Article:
Last week, April 19-25, was National Infertility Awareness week. There were a ton of amazing and moving articles that circulated the Internet during this week, one of which I’d like to share with you. Note: If you’re only interested in my story, stay tuned. I will write more about me and my experiences, and how becoming pregnant has affected all of this. But for right now, I want to share this piece by Steve Wiens, who describes in the infertility journey in ten words (http://www.huffingtonpost.com/steve-wiens/infertility-words_b_3319325.html). It may be beneficial to share with others who aren’t experiencing infertility so they can understand more about you and your journey.
- Lonely - We saw couple after couple get pregnant before us, our best friends included. When they told us, we high-fived them, then we went home, and hardly knew what to say to each other. We felt lost, sad, and even lonelier than before. We were excited for them; we were just very sad for us.
- Exposed - Everybody wants to give you advice, and some people say incredibly stupid things. My favorite: "You just need to stop trying so hard!" Some people want to know every excruciating detail of what you're doing to get pregnant. Suddenly, your most private details are the subject of casual conversation. It's okay to avoid the question, smile, and change the subject.
- On Hold - We were always checking the calendar, wondering if we should plan that vacation, or that work trip, because what if we're pregnant? Then we stopped doing that, because we would have never lived if we would have scheduled everything around a "what if." It's okay to miss a month or two; you have to live your life. This is hard, but over the long haul, it will create more stress if you feel so trapped that you can't plan anything.
- Invaded- For women, there are so many things entering your body (probes, needles, drugs) and so many people measuring your progress. The loss of control can almost merge into a loss of self. But, it feels like once you've started down this road, there's no stopping until you get pregnant. It's okay to say what you need, and it's okay to shore up your boundaries in whatever ways you can.
- Awkward- During one of the first visits, I actually ran into some people from my church… They asked, "What are you doing here?" I mean, what do you say? It's okay to laugh at yourself sometimes.
- Angry- Unfair is the password that gets you into the infertility club. Many thoughts and feelings may be irrational, but it’s also good to be honest in safe places. You actually may be angry with God, and you may need to find some safe places to be honest about that. It's okay to express the darkness, even the stuff you're terribly embarrassed about, because it's good for your soul. But in the right places, with people who can handle it.
- Stressed - Even though it seems like a stressed out couple is less likely to get pregnant, the American Society for Reproductive Medicine finds that there is no proof stress causes infertility. Besides, trying hard to "not be so stressed about it" never worked for us. It also didn't help to "just stop trying." Everybody has a friend who was infertile for 73 years, and the day they stopped trying, they got pregnant. That never happened with us. It's okay to be stressed. Don't stress about your stress. Trying hard not to be stressed is silly.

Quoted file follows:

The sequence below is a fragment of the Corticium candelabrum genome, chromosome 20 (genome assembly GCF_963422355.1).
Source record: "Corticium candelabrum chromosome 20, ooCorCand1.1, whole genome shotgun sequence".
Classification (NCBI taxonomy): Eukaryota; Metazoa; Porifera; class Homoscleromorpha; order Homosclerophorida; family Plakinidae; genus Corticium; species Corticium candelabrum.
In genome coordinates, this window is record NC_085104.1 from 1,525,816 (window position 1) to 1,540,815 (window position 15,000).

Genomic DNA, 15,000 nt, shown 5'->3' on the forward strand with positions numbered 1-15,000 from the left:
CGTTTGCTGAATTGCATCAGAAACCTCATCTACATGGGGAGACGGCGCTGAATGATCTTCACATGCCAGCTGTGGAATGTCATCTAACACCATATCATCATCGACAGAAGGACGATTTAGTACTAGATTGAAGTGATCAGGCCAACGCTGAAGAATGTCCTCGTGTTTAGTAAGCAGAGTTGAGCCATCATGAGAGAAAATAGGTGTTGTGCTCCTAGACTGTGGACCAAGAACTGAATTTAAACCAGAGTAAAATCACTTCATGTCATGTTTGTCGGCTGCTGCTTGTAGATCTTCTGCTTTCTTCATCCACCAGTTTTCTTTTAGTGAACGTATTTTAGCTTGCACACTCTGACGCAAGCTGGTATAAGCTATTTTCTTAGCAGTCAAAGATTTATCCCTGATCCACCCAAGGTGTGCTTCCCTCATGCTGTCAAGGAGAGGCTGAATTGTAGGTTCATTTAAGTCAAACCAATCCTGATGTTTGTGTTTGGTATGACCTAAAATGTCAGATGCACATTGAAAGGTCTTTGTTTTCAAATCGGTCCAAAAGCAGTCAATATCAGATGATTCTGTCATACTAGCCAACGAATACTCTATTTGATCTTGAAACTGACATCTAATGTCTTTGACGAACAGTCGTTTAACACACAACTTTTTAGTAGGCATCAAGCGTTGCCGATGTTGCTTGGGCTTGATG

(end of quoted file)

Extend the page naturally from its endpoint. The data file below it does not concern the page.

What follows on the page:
- Despair - The cycle of hope and despair with infertility can take you out. I remember getting so excited when Mary was two days late, and just knowing that this time, it's going to happen! Then, a few days or hours later, when she told me she got "it," I would plunge into despair. The alternative is to temper your hope so that your despair doesn't get so low. After about a hundred months of experiencing this cycle, we found that the best route is to keep hoping, and if it doesn't happen, keep crying. It's too hard to pretend that you're not excited and that you're not depressed. Be excited. Be depressed. It's okay to hope, and it's okay to cry. Keep hoping and keep crying.
- Loss- This was not how it was supposed to be. This was not what you dreamed it would be. And you don't know how it will end. It's okay if you don't know how to wrap your mind around your emotions. Be gentle with yourself for not totally having control of how you feel from moment to moment.
- Ambivalence- Every time you have to go through another kind of treatment, you ask yourself: Is it worth it? Do I really want it that bad? And then in the very next breath, you are taken out by the sheer magnitude of how much you want a baby. It's okay to want and not want. That's normal.
Which number do you identify most with? Comment below.
Lastly, I just want to quickly bring your attention to an organization that was recently added to my resource list. Yesh Tikva is a newly launched, Jewish organization that provides resources, tools, and support to individuals struggling with infertility. Please visit them at www.yeshtikva.org and like them on Facebook. Here is more information about their mission:
“Yesh Tikva works to provide those thrown into the world of infertility with navigational tools to cope emotionally and practically along this journey. Resources include support groups, online support forums, platforms for sharing personal stories, medical resources, and events. We are constantly building, growing, and improving our offered resources. Additionally, Yesh Tikva looks to increase awareness of infertility throughout the Jewish community. Infertility has been taboo for far too long; it is time that those struggling share their experiences and give it a face. Yesh Tikva aims to increase the sensitivity of those who have not struggled to have to children and to equip them with the resources to help and support those who may be suffering in silence. In hopes of creating a resource for others on this roller coaster, we share our stories and open our hearts. You are no longer alone.”